Recently, Kodak announced it will stop making digital cameras. This news came out around the same time as their bankruptcy notice and marked the end of an era for the company. Kodak isn’t the only company to revolutionize an industry only to bow out once the new kids came to play, as C-Net pointed out in this post. In Kodak’s case, they are the dinosaur while high competition and the smart phone camera is the meteor destroying everything in its way. Take a trip down memory lane and check out a few other gadgets we’ve since loved and lost.
I can still remember my first music pirating experience. I would sit on the floor in my bedroom, tune in to my favorite radio station, and hold up my portable cassette player to the booming speakers. At the time, it seemed like the sky was the limit as to how many songs I could “steal” from the radio and listen to on the long bus ride home from school. Then Apple came out with the iPod and you could hear the collective groans coming from Walkman manufacturers and mix tape aficionados. Sony tried their hands at portable CD, Minidisc, and MP3 players in an attempt to stay relevant, but it was too little too late.
The bane of every math teacher’s existence, the pocket calculator was a godsend for the mathematically challenged – myself included. Calculators are now built in to everything we use, from watches to smart phones, but it’s the original desktop calculator that is now taking up residency in landfills across the country.
When saving work in a word document, many people simply click the square-looking shape next to Microsoft’s “W” logo, however few students today know what that shape is supposed to be. The floppy disc was the coolest thing since sliced bread when first introduced, but has since been put out to pasture. New laptops don’t have a drive for these for good reason – CD’s, external hard drives, and other USB-enabled devices are better. To put into perspective, the amount of info saved on just one CD would take about 486 Floppy disks. While Floppy may be dead, the image is so iconic that it will embed itself into our psyche for years to come.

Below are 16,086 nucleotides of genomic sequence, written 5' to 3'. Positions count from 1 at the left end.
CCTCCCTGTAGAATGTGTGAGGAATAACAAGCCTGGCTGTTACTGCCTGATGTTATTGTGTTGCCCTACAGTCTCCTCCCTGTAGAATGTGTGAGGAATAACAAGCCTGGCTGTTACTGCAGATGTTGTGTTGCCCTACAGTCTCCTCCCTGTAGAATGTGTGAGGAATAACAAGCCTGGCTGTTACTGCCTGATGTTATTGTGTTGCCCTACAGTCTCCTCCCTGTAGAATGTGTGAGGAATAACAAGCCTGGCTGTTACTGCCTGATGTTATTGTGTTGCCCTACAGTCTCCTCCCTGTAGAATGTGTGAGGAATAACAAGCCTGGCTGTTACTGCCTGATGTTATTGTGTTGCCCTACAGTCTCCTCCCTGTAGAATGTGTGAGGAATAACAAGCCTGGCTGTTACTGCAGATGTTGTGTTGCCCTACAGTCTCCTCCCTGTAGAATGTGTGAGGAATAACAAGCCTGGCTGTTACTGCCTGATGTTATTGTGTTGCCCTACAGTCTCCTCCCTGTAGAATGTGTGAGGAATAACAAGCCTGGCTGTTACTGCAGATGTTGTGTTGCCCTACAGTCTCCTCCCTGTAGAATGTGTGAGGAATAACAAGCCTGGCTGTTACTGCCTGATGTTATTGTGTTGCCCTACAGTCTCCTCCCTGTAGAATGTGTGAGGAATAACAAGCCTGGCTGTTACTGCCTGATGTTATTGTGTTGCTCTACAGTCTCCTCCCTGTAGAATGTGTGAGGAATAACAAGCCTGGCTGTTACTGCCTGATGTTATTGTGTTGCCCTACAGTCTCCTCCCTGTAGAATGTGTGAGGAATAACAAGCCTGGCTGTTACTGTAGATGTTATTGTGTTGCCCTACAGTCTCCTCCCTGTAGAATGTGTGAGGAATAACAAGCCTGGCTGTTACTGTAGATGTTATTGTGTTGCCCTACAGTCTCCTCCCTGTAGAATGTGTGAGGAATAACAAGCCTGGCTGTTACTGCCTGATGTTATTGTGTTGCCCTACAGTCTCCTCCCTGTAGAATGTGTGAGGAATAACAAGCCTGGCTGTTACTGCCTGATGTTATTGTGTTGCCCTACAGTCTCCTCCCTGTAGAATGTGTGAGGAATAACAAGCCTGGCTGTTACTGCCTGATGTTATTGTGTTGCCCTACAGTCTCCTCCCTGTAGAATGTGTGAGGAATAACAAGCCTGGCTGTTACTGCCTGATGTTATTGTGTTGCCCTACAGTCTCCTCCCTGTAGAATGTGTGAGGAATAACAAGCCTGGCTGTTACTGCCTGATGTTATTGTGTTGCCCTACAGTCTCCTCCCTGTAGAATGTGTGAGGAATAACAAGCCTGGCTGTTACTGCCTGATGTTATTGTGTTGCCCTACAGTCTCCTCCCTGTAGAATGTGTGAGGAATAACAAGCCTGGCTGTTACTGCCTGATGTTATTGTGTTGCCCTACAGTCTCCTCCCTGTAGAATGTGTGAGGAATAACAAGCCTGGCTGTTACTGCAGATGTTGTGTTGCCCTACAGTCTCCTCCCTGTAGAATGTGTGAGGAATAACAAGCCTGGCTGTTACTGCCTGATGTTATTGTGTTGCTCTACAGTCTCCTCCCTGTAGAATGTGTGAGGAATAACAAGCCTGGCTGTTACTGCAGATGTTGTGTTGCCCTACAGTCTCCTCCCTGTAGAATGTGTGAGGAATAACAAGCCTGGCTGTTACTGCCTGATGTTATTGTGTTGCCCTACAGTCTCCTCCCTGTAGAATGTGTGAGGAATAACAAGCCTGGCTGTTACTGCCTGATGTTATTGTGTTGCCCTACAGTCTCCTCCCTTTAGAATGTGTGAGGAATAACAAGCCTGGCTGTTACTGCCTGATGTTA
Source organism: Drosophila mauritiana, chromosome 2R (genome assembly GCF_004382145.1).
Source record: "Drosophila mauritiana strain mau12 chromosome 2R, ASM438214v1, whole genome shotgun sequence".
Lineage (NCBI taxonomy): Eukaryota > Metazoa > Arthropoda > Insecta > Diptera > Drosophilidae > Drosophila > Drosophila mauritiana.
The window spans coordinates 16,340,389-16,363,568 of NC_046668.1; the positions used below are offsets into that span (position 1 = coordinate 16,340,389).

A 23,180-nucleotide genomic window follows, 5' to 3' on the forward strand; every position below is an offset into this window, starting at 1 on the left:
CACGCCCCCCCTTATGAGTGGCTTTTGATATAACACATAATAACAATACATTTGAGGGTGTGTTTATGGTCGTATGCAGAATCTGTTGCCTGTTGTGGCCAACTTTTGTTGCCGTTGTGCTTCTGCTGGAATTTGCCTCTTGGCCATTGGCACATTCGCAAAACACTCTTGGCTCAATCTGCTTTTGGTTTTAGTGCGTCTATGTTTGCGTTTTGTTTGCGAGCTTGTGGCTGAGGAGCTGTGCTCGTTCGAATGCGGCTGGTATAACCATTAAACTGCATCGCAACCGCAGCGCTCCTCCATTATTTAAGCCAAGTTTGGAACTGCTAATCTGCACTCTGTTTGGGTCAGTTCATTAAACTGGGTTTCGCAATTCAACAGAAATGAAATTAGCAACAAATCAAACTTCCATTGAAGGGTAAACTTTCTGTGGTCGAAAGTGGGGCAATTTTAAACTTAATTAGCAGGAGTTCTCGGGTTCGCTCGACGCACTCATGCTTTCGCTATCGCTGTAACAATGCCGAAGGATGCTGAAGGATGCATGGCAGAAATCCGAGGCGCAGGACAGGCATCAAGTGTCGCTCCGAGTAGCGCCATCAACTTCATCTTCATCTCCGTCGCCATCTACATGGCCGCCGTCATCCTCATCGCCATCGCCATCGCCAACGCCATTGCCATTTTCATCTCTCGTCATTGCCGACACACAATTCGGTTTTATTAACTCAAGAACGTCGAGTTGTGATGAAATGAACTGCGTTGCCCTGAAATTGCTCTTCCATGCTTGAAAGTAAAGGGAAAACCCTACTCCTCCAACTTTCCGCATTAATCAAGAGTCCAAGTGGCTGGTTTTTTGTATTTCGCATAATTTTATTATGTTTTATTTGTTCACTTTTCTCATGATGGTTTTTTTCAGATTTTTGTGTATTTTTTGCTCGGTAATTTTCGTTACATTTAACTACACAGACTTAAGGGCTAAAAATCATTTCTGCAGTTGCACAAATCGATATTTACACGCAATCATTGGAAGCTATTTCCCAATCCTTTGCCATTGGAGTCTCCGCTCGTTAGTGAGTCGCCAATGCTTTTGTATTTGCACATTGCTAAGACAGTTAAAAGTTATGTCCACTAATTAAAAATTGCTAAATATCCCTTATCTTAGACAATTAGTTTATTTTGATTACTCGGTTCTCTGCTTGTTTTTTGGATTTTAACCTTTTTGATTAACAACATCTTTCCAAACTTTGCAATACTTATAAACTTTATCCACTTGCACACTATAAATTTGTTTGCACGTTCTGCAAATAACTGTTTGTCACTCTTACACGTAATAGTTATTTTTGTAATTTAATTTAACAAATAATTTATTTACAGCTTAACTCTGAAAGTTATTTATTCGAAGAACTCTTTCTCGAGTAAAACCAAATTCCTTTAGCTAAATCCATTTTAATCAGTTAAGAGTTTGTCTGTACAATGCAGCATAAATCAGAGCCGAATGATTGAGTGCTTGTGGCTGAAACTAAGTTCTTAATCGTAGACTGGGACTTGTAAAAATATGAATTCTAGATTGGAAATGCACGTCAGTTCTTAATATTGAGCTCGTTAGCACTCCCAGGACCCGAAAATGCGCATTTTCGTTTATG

Beepers caught on quickly with early adopters and “movers and shakers” in the business world when it was first released. What was once an essential status symbol among business men, the beeper is now only used by one of two professions - doctors and drug dealers. While we loved the portable communication and flexibility afforded to us by beepers, time went on, technology vastly improved, and cell phones trumped all. As a fun little side experiment – try explaining how a beeper works to anyone under the age of twenty. Their blank stares will speak volumes.
At the dawn of the internet, many of us distinctly remember sitting at a blank screen and listening to the hellish sounds our machine was making while trying to find a connection to the World Wide Web. Around the time the PC industry was created, dial-up modems were the only way to get “online” and only a handful of companies offered a truly great solution. The dial-up modem now holds a special place in our collective hearts as the sound of the internet. Fun Fact: When you slow down these rings, beeps, and bleeps by 700% it produces one of the creepiest sounds in the world. Don’t believe me? Hear for yourself.
Writing this blog made me think of Kubrick’s “2001: A Space Odyssey” – we are defined by our tools but not shackled to them. While technology continues to improve at an alarming rate, it’s important to take a step back and see how far we’ve come. Then we won't take for granted the fact that our smart phone's signal travels all the way to outer space and back to bring us a text message.